Two States One Homeland

I just returned from London, where I participated in a seminar convened by Lord Stone of Blackheath on a two-year old grassroots peace initiative for Israel and Palestine called Two States, One Homeland (TSOH). You can find a longer report on this meeting HERE. In addition to the two founders of this initiative, Tel Aviv-based Israeli journalist Meron Rappoport and Bethlehem-based Palestinian activist Awni al-Mashni who joined via Skype, there were about forty people in the Archbishop’s room at Millbank House, which houses offices and meeting spaces serving the UK House of Lords. Participants included potential funders, facilitators, foundation directors, and specialists in a variety of aspects that the convener thought would be useful and ought to be drawn on in helping the initiative to move forward more robustly. I joined this session because I had met Meron, Awni and Avner Haramati, a social entrepreneur who facilitated the London meeting, before. (I wrote about this meeting HERE.)

At the London meeting, we were asked to work on particular themes that were deemed most pressing to chart a way forward for this initiative. I joined the table that discussed the question of religion, where we quickly zeroed in on the most difficult and seemingly intractable issue of Jerusalem and the holy places claimed by Jews and Muslims, especially the Temple Mount/Haram al-Sharif. I thought that TSOH might really make a difference with respect to what others recommend leaving to last by putting it front and center. I am not sure I persuaded anyone of the wisdom of rushing in where angels fear to tread.  In any case, you can find my thoughts on this matter HERE.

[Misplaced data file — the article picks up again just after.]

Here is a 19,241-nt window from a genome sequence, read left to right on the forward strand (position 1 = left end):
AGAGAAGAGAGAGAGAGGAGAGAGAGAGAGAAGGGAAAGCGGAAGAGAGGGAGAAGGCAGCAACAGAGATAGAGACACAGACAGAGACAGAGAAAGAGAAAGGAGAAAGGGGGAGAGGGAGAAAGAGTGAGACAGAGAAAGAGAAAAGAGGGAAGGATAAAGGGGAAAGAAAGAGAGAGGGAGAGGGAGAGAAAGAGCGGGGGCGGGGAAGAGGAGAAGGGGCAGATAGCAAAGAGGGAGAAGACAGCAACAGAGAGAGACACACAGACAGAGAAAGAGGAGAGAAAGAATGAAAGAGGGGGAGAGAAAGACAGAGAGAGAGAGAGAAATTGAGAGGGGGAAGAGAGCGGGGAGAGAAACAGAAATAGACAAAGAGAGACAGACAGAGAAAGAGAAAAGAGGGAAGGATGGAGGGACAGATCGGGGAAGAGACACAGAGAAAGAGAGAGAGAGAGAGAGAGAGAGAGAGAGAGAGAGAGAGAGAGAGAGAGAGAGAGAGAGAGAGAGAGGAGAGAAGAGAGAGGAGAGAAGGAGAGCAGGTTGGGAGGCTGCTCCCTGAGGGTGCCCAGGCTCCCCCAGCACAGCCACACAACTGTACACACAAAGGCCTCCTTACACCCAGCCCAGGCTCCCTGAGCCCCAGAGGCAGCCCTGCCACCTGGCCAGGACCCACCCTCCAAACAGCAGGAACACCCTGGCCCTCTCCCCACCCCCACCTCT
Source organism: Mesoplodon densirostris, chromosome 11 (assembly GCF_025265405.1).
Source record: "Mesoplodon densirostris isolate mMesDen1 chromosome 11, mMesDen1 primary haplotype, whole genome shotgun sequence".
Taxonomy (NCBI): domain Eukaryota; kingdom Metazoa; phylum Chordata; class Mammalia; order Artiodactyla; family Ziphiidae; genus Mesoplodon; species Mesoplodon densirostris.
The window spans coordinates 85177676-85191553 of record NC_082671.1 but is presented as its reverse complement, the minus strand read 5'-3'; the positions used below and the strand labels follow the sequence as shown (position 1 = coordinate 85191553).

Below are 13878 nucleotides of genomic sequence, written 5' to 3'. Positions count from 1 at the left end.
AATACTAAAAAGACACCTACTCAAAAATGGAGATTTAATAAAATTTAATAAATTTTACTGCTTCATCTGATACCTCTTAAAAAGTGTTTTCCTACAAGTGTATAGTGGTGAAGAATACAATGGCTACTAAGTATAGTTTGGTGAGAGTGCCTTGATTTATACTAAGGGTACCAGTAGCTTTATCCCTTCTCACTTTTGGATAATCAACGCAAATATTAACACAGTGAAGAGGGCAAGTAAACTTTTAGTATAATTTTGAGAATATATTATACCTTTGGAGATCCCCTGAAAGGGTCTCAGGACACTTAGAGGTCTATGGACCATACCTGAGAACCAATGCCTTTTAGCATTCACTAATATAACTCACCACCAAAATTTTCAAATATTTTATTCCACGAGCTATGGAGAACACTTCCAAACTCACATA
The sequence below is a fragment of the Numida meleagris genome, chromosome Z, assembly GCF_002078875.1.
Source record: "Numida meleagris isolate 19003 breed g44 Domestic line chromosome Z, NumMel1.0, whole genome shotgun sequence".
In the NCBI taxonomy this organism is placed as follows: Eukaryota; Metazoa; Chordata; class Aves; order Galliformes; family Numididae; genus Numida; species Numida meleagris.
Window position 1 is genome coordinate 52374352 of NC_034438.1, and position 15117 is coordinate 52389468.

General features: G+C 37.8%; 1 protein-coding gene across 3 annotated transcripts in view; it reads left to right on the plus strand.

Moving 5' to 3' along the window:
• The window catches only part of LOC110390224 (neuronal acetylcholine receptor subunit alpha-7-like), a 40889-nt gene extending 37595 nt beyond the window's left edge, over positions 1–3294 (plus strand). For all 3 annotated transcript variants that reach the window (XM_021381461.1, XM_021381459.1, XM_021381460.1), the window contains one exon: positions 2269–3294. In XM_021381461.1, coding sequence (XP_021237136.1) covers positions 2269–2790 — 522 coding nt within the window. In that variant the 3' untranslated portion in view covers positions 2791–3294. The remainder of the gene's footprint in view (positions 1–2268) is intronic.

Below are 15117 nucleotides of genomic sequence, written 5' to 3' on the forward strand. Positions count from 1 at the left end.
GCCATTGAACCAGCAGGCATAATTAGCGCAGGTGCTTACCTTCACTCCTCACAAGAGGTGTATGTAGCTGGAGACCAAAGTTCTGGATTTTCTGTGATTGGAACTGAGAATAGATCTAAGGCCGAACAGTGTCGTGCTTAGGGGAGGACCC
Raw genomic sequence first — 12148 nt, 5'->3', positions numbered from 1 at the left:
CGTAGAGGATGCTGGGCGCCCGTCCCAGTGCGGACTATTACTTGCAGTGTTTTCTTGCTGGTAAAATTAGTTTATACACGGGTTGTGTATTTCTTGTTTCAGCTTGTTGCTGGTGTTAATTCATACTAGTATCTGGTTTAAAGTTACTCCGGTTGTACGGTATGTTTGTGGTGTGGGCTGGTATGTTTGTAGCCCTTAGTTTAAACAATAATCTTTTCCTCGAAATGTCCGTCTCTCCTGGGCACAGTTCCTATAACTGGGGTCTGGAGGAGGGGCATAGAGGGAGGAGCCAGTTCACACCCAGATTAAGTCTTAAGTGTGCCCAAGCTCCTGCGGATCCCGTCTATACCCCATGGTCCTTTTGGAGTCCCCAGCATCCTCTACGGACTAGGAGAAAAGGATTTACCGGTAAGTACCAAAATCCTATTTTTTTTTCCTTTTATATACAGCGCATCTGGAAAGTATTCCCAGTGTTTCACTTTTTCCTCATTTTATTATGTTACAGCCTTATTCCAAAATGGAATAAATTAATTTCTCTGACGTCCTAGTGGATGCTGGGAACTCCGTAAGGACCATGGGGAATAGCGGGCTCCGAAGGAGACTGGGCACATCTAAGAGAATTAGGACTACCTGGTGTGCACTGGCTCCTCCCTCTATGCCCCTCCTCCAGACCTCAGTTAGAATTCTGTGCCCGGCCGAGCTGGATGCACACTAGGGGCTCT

Last year, at Providence College

A lecture on Belief and Unbelief

US Supreme Court weighs in on Jerusalem issue

For my latest blog post on Jerusalem, a comment on the recent decision of the US Supreme Court on whether the child of a US person born in Jerusalem should have the right to have his passport say that he was born in Israel, see HERE. On a related subject, see the lecture I gave at the Association for Israel Studies 31st annual conference in Montreal, in June 2015, posted on

Speaking on Jerusalem, next week at Brandeis

I am looking forward to my talk on Jerusalem for the Brandeis University Schusterman Center for Israel Studies next Friday, October 24, at 12pm.

The topic of my presentation is “Jerusalem in the Religious Studies Classroom: Theoretical Considerations and Topical Issues” and it will be based on an essay recently published in a Syracuse University Press volume on Jerusalem: Conflict and Cooperation in a Contested City, edited by Madelaine Adelman and Miriam Fendius Elman.

Upcoming talks

I’ve been invited back by the fabulous folk at the CAS Core Curriculum to lecture on the Bible in general and the primordial history of Genesis in particular. (Tuesday, Sept 9, 2014, 9:30 am, at the Tsai Performance Center) I’ve been getting more comfortable with these lectures the more my own children have approached (and now reached) college age. It is very exciting to have the opportunity of framing the discussion of the Bible for two hundred first semester freshmen in fifty minutes or less.